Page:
Many Montrealers forget that one of the most iconic parts of the city is actually a federal territory.
Now the agency responsible for the Old Port is launching a multi-year plan that would forever change the look of the city.
The Old Port of Montreal has launched public consultation on how to dramatic alter the landscape of the waterfront, including Pointe du Moulin, Silo No. 5, and the Old Port.
On June 12, the Old Port released its preliminary plan for six kilometers of waterfront property, including more developed parkland, plenty of condos at the western tip of the space, and a 23-storey hotel.
Port officials such as Aldo Sylvestre said the federal government has been asking people for years about to make improvements to what is one of the major tourist attractions in Montreal.
"When we ask them how we can improve it, the connections between the city and the waterfront is something that comes up very much," said the real estate director for the Old Port of Montreal.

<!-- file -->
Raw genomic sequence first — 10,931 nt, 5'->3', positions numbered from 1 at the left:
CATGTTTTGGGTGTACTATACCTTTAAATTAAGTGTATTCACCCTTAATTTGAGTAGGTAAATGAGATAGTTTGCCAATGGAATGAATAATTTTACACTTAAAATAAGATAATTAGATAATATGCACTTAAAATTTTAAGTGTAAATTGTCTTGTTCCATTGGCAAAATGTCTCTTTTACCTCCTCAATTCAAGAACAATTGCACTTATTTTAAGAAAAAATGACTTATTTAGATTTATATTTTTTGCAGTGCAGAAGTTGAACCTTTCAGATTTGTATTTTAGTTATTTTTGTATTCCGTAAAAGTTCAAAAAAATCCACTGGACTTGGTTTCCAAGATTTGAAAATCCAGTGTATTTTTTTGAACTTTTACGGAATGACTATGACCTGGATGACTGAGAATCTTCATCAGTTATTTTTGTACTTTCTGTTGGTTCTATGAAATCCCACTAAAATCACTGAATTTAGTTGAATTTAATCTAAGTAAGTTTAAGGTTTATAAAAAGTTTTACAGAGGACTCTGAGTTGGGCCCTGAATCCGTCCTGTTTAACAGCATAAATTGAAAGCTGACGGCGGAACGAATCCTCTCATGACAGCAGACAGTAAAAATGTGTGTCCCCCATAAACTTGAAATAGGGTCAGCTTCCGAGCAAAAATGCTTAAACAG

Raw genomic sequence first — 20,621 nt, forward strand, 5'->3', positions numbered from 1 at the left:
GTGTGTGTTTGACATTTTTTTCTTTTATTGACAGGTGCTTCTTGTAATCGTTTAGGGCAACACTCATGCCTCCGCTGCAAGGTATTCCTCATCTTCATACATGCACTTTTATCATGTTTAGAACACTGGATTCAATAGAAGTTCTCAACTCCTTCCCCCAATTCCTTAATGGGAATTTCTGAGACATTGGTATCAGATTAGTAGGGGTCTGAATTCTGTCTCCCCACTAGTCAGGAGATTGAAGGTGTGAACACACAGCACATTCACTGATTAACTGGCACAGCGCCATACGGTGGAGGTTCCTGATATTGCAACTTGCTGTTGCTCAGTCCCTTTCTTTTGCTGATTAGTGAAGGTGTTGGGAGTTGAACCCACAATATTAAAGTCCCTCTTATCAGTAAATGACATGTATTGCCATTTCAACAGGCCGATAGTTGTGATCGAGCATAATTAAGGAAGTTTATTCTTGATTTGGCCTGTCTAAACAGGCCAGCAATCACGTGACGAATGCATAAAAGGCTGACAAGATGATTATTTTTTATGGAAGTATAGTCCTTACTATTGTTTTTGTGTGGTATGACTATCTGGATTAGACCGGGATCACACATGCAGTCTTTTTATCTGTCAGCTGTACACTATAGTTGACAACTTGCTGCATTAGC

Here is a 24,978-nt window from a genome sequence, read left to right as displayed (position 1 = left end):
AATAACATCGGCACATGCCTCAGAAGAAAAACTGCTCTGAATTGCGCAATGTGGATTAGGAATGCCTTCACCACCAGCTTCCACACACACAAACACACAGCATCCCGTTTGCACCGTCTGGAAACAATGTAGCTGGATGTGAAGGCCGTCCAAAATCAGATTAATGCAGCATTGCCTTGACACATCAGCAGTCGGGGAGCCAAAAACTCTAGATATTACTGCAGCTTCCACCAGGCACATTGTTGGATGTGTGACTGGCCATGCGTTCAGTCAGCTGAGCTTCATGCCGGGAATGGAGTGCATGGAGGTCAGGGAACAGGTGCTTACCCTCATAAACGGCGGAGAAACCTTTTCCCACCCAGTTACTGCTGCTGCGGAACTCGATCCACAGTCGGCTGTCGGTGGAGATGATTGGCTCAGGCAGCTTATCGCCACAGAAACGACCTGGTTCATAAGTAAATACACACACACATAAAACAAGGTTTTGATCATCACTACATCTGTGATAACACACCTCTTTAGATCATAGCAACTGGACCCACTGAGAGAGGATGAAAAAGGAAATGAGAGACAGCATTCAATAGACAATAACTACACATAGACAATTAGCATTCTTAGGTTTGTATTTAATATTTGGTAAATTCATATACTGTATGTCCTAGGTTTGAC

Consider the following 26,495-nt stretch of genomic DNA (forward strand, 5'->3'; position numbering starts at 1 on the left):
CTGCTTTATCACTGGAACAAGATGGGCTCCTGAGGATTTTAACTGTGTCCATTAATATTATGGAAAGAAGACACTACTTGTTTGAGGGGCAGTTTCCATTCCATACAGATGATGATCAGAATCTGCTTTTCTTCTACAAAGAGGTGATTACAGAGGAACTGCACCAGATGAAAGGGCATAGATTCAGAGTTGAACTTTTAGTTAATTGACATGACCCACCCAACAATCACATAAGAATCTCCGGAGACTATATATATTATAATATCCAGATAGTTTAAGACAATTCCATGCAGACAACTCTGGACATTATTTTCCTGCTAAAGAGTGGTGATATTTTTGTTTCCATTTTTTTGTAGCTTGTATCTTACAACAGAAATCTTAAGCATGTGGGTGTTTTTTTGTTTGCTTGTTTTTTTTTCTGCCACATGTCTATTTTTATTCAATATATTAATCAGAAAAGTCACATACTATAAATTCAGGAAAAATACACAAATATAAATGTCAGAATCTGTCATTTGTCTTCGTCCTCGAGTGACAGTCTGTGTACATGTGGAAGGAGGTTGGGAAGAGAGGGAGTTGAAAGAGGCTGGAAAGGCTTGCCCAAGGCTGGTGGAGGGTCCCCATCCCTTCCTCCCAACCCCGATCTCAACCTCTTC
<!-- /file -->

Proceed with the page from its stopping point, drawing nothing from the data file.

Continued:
Basil Cavis, the VP of the Port, said the plan would include homes, restaurants, and stores. "It's simply after 25 years, now is the good time for us to put new plans on the table and redevelop the site for the future to even have more visitors as we move forward," said Cavis.
The infrastructure work alone would cost $175 million, with most of the money likely coming from Ottawa. The first public meeting about the proposed project took place Monday evening in the Old Port. The 3D model of the plan is available to view from Thursday to Saturday near St. Pierre St. and De La Commune Rd. People with comments are also invited to submit them online at the Old Port’s website until July 12, although more consultations are expected to take place until the end of the year. Port officials expect that construction would begin toward the end of 2019 and last until 2035.